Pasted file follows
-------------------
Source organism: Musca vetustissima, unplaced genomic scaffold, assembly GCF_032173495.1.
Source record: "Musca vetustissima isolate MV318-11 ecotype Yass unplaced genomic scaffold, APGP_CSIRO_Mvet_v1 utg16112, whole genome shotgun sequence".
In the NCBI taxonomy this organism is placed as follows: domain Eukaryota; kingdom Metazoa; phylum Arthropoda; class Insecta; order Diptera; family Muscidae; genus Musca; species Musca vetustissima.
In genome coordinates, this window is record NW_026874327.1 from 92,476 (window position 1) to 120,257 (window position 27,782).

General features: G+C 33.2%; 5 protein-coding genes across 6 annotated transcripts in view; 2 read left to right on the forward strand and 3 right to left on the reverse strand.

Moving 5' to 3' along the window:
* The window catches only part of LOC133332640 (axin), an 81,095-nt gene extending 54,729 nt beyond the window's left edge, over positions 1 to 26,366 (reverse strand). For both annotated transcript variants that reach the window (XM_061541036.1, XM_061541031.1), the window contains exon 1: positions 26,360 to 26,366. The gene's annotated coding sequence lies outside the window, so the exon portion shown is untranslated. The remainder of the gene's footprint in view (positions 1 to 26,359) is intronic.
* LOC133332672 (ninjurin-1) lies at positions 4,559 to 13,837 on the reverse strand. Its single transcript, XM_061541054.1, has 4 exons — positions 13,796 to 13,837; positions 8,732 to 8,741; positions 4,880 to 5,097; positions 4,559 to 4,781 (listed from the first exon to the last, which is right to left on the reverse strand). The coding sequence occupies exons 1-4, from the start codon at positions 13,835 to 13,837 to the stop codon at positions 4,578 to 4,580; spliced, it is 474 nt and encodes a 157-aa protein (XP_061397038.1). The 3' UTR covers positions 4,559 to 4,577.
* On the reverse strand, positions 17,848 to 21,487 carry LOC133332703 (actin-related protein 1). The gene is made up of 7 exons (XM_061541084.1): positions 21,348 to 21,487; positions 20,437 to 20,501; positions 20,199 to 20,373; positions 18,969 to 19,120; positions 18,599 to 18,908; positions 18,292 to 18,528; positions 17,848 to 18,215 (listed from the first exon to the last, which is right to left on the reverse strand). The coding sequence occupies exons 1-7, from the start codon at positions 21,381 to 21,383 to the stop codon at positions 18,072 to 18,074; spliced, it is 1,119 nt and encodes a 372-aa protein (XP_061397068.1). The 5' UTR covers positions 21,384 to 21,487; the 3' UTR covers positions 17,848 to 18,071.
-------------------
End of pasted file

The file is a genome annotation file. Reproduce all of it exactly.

Source organism: Musca vetustissima, unplaced genomic scaffold, assembly GCF_032173495.1.
Source record: "Musca vetustissima isolate MV318-11 ecotype Yass unplaced genomic scaffold, APGP_CSIRO_Mvet_v1 utg16112, whole genome shotgun sequence".
In the NCBI taxonomy this organism is placed as follows: domain Eukaryota; kingdom Metazoa; phylum Arthropoda; class Insecta; order Diptera; family Muscidae; genus Musca; species Musca vetustissima.
In genome coordinates, this window is record NW_026874327.1 from 92,476 (window position 1) to 120,257 (window position 27,782).

General features: G+C 33.2%; 5 protein-coding genes across 6 annotated transcripts in view; 2 read left to right on the forward strand and 3 right to left on the reverse strand.

Moving 5' to 3' along the window:
* The window catches only part of LOC133332640 (axin), an 81,095-nt gene extending 54,729 nt beyond the window's left edge, over positions 1 to 26,366 (reverse strand). For both annotated transcript variants that reach the window (XM_061541036.1, XM_061541031.1), the window contains exon 1: positions 26,360 to 26,366. The gene's annotated coding sequence lies outside the window, so the exon portion shown is untranslated. The remainder of the gene's footprint in view (positions 1 to 26,359) is intronic.
* LOC133332672 (ninjurin-1) lies at positions 4,559 to 13,837 on the reverse strand. Its single transcript, XM_061541054.1, has 4 exons — positions 13,796 to 13,837; positions 8,732 to 8,741; positions 4,880 to 5,097; positions 4,559 to 4,781 (listed from the first exon to the last, which is right to left on the reverse strand). The coding sequence occupies exons 1-4, from the start codon at positions 13,835 to 13,837 to the stop codon at positions 4,578 to 4,580; spliced, it is 474 nt and encodes a 157-aa protein (XP_061397038.1). The 3' UTR covers positions 4,559 to 4,577.
* On the reverse strand, positions 17,848 to 21,487 carry LOC133332703 (actin-related protein 1). The gene is made up of 7 exons (XM_061541084.1): positions 21,348 to 21,487; positions 20,437 to 20,501; positions 20,199 to 20,373; positions 18,969 to 19,120; positions 18,599 to 18,908; positions 18,292 to 18,528; positions 17,848 to 18,215 (listed from the first exon to the last, which is right to left on the reverse strand). The coding sequence occupies exons 1-7, from the start codon at positions 21,381 to 21,383 to the stop codon at positions 18,072 to 18,074; spliced, it is 1,119 nt and encodes a 372-aa protein (XP_061397068.1). The 5' UTR covers positions 21,384 to 21,487; the 3' UTR covers positions 17,848 to 18,071.